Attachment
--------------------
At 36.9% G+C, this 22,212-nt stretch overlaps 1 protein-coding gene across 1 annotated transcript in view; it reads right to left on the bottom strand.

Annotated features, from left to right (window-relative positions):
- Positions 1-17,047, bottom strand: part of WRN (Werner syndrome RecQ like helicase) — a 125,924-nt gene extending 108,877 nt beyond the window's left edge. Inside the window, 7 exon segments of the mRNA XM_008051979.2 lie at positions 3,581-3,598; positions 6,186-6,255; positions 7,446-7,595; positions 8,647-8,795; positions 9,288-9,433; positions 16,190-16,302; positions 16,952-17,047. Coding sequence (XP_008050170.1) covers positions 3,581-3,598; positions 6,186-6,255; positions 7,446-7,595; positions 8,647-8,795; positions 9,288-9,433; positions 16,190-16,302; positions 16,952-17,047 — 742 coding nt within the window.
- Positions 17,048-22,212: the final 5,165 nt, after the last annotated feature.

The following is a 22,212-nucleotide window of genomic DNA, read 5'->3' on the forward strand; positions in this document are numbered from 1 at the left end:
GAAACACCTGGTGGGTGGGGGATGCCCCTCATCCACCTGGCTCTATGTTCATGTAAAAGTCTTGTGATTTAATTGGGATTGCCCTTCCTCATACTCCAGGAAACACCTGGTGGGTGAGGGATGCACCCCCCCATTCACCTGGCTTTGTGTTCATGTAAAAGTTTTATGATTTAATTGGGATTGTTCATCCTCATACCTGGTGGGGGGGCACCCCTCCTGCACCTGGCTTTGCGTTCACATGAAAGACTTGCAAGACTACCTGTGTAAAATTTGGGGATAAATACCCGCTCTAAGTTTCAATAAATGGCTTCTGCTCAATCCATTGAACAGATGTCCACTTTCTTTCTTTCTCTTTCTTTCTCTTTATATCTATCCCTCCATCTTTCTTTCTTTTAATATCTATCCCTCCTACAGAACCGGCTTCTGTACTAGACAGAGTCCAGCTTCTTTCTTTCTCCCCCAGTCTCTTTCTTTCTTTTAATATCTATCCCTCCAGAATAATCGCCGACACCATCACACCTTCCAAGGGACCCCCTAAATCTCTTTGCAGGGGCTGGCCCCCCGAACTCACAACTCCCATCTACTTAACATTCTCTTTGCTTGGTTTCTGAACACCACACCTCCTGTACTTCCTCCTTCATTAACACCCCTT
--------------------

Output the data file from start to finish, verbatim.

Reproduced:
At 36.9% G+C, this 22,212-nt stretch overlaps 1 protein-coding gene across 1 annotated transcript in view; it reads right to left on the bottom strand.

Annotated features, from left to right (window-relative positions):
- Positions 1-17,047, bottom strand: part of WRN (Werner syndrome RecQ like helicase) — a 125,924-nt gene extending 108,877 nt beyond the window's left edge. Inside the window, 7 exon segments of the mRNA XM_008051979.2 lie at positions 3,581-3,598; positions 6,186-6,255; positions 7,446-7,595; positions 8,647-8,795; positions 9,288-9,433; positions 16,190-16,302; positions 16,952-17,047. Coding sequence (XP_008050170.1) covers positions 3,581-3,598; positions 6,186-6,255; positions 7,446-7,595; positions 8,647-8,795; positions 9,288-9,433; positions 16,190-16,302; positions 16,952-17,047 — 742 coding nt within the window.
- Positions 17,048-22,212: the final 5,165 nt, after the last annotated feature.

The following is a 22,212-nucleotide window of genomic DNA, read 5'->3' on the forward strand; positions in this document are numbered from 1 at the left end:
GAAACACCTGGTGGGTGGGGGATGCCCCTCATCCACCTGGCTCTATGTTCATGTAAAAGTCTTGTGATTTAATTGGGATTGCCCTTCCTCATACTCCAGGAAACACCTGGTGGGTGAGGGATGCACCCCCCCATTCACCTGGCTTTGTGTTCATGTAAAAGTTTTATGATTTAATTGGGATTGTTCATCCTCATACCTGGTGGGGGGGCACCCCTCCTGCACCTGGCTTTGCGTTCACATGAAAGACTTGCAAGACTACCTGTGTAAAATTTGGGGATAAATACCCGCTCTAAGTTTCAATAAATGGCTTCTGCTCAATCCATTGAACAGATGTCCACTTTCTTTCTTTCTCTTTCTTTCTCTTTATATCTATCCCTCCATCTTTCTTTCTTTTAATATCTATCCCTCCTACAGAACCGGCTTCTGTACTAGACAGAGTCCAGCTTCTTTCTTTCTCCCCCAGTCTCTTTCTTTCTTTTAATATCTATCCCTCCAGAATAATCGCCGACACCATCACACCTTCCAAGGGACCCCCTAAATCTCTTTGCAGGGGCTGGCCCCCCGAACTCACAACTCCCATCTACTTAACATTCTCTTTGCTTGGTTTCTGAACACCACACCTCCTGTACTTCCTCCTTCATTAACACCCCTT